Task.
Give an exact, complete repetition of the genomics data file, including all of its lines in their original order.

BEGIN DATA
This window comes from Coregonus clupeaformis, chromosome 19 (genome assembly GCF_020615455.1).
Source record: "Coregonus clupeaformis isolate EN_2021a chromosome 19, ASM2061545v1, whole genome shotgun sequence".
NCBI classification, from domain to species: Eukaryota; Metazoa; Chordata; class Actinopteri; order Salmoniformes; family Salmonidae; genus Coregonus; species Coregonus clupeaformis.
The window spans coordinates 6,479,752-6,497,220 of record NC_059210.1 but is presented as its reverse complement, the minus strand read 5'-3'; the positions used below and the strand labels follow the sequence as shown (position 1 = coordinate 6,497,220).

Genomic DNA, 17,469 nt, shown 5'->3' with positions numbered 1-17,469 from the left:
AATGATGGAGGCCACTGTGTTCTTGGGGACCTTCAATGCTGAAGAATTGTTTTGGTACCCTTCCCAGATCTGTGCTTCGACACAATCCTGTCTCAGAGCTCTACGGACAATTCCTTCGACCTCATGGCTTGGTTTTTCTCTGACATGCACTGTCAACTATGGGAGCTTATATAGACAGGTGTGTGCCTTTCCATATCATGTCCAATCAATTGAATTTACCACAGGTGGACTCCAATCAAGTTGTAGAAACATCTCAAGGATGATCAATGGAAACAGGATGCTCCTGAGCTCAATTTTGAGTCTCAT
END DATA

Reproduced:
This window comes from Coregonus clupeaformis, chromosome 19 (genome assembly GCF_020615455.1).
Source record: "Coregonus clupeaformis isolate EN_2021a chromosome 19, ASM2061545v1, whole genome shotgun sequence".
NCBI classification, from domain to species: Eukaryota; Metazoa; Chordata; class Actinopteri; order Salmoniformes; family Salmonidae; genus Coregonus; species Coregonus clupeaformis.
The window spans coordinates 6,479,752-6,497,220 of record NC_059210.1 but is presented as its reverse complement, the minus strand read 5'-3'; the positions used below and the strand labels follow the sequence as shown (position 1 = coordinate 6,497,220).

Genomic DNA, 17,469 nt, shown 5'->3' with positions numbered 1-17,469 from the left:
AATGATGGAGGCCACTGTGTTCTTGGGGACCTTCAATGCTGAAGAATTGTTTTGGTACCCTTCCCAGATCTGTGCTTCGACACAATCCTGTCTCAGAGCTCTACGGACAATTCCTTCGACCTCATGGCTTGGTTTTTCTCTGACATGCACTGTCAACTATGGGAGCTTATATAGACAGGTGTGTGCCTTTCCATATCATGTCCAATCAATTGAATTTACCACAGGTGGACTCCAATCAAGTTGTAGAAACATCTCAAGGATGATCAATGGAAACAGGATGCTCCTGAGCTCAATTTTGAGTCTCAT